Alin Suciu on the Berlin-Strasbourg Apocryphon / ‘Gospel of the Savior’

Alin Suciu notes on his blog that he has successfully defended his PhD thesis.  The content of it is very interesting indeed, and thankfully he has made it available online here:

Apocryphon Berolinense/Argentoratense (Previously Known as the Gospel of the Savior). Reedition of P. Berol. 22220, Strasbourg Copte 5-7 and Qasr el-Wizz Codex ff. 12v-17r with Introduction and Commentary.

He notes:

My thesis is about a Coptic text which is largely known as the “Gospel” of the Savior. Although this titles suggests that the text is an uncanonical apocryphal gospel, literary evidences which I document in my thesis firmly indicate that the text does not belong to this genre, but it is rather one of the numerous “memoirs” of the apostles and disciples, which were composed in Coptic, most likely after the Council of Chalcedon (451 CE). Sometimes, the pseudo-apostolic memoirs were incorporated into sermons attributed to the Fathers of the Coptic Church.

The fact that the text belongs to a well-defined genre, formed mostly of homilies with apocryphal insertions, has caused me to eschew the label “gospel,” which I find unsatisfactory and misleading. Instead, I have chosen to call the text the Apocryphon Berolinense/Argentoratense (ApoBA), after the location of the two main manuscripts. In fact, the label “apocryphon” is larger and more generous than “apocryphal gospel.”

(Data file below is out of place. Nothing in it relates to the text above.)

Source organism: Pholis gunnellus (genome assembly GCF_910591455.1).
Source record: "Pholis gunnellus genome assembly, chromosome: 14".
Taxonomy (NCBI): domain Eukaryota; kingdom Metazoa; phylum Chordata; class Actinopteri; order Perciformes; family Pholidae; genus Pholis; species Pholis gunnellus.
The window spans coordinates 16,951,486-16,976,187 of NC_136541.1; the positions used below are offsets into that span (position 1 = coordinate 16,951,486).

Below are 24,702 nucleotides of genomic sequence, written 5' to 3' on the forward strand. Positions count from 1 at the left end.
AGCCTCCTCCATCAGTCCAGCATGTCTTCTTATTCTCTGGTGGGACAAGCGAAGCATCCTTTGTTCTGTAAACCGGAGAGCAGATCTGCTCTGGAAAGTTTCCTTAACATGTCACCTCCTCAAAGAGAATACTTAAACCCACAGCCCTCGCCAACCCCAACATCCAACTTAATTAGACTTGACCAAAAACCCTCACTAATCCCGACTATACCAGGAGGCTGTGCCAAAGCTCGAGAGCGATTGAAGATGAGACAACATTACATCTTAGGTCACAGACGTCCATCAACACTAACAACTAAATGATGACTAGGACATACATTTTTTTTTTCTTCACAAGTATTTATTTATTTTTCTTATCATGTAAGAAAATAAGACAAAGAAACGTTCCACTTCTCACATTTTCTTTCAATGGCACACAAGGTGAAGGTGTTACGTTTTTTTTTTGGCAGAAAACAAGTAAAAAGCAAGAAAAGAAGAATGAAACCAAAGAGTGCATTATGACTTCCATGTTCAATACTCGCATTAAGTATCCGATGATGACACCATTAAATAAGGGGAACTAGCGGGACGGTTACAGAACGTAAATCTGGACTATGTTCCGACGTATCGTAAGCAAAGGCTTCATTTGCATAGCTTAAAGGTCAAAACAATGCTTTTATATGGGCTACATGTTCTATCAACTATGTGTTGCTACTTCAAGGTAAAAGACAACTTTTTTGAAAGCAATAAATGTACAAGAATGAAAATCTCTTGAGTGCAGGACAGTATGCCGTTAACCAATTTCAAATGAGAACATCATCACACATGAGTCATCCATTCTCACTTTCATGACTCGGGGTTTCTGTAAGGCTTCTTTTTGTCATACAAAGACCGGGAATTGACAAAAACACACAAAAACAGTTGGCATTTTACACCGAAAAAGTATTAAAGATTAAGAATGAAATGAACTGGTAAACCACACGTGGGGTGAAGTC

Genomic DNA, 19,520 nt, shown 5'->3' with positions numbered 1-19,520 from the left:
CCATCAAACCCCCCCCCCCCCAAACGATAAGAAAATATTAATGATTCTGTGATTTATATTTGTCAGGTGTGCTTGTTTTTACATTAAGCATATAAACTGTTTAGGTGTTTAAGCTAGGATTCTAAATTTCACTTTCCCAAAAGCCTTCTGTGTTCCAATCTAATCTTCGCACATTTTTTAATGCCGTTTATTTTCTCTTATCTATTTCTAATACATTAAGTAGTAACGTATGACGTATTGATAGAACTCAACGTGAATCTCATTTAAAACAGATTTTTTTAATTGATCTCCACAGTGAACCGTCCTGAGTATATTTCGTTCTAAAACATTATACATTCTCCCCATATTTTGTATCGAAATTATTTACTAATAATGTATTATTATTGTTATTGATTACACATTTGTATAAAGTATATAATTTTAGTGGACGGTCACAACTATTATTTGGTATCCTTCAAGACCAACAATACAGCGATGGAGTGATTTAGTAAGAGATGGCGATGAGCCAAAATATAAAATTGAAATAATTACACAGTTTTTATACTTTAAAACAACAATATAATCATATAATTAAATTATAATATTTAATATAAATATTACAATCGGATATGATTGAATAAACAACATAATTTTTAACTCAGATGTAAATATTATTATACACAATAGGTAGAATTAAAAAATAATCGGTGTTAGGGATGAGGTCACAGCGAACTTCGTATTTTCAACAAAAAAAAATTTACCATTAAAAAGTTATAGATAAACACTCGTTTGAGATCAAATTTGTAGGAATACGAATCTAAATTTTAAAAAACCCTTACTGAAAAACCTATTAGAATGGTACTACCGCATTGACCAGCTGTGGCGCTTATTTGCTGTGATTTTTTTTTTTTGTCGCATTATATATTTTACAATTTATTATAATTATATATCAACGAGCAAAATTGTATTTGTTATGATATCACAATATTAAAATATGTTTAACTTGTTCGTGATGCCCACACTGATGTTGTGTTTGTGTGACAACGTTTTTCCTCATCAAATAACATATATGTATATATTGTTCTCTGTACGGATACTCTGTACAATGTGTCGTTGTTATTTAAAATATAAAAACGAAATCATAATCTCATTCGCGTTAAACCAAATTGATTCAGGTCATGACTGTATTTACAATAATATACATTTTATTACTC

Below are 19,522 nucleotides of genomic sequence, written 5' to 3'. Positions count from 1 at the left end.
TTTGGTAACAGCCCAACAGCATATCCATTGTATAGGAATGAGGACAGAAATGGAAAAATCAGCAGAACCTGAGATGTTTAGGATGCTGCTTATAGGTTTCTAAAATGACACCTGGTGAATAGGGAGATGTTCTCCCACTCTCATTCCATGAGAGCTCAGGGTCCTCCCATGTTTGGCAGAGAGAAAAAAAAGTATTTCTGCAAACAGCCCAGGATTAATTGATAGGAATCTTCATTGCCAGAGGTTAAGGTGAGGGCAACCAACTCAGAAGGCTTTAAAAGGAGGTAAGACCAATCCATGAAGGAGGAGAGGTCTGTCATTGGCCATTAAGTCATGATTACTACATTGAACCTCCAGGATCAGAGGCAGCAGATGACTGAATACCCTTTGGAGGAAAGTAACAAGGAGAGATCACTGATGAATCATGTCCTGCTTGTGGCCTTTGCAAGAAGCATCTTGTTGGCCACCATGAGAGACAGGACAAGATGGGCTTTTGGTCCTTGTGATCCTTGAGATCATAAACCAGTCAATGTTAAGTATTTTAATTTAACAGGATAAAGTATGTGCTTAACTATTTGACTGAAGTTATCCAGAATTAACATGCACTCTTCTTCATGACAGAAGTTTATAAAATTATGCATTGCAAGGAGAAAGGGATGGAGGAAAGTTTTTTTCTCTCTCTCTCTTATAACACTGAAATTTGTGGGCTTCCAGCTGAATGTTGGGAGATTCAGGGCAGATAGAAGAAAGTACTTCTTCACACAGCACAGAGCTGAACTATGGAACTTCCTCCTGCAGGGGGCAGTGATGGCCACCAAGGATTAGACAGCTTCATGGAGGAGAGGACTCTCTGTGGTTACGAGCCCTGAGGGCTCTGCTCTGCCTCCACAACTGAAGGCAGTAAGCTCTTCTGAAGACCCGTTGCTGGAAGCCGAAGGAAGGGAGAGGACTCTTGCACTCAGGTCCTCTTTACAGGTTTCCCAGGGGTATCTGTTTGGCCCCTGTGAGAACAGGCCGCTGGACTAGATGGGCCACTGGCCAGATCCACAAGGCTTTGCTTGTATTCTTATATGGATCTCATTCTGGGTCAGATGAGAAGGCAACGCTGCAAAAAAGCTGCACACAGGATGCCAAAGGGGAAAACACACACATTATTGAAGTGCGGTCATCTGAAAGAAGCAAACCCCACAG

The publication of the Berlin papyrus 22220, under the title of the “Gospel of the Savior” (by Paul Mirecki and Charles Hedrick) took place in 1999, and some notes upon it prior to that time, probably in 1998, were among my earliest online endeavours.  Those notes may be found here.

Rather foolishly the editors and/or their publisher decided to engage in a bit of Christian baiting in the press.  This must certainly have alienated a good many of those who might otherwise have purchased their book.  Papyrology owes its existence to massive public funding, raised for the purpose of discovering new words of Jesus at Oxyrhynchus, more than a century ago.  For papyrologists to indulge in religious animosity is to cut their own throats, and the discipline remains chronically underfunded.

Thankfully the serious Coptic scholars have come to the rescue of the text.  Few of us, after all, have a proper knowledge of Coptic literature; it is, indeed, hard to acquire in the absence of a decent handbook.   Alin Suciu’s knowledge of Coptic literature is already wide, and he has done excellent work on fragments.  The thesis that the work is an original Coptic composition of the 5-6th century, is one that few will rush to disagree with, or be equipped to do so.

It seems entirely sensible to use the neutral term “Berlin-Strasbourg Apocryphon”, rather than rushing to tangle the text up with the New Testament; although, as he rightly supposes, the use of the term “gospel” will linger in the literature and republications of translations for a while yet.

Like most people, I was unaware of the genre of the “memoirs of the apostles”, and this casts an interesting light on Coptic apocrypha in general.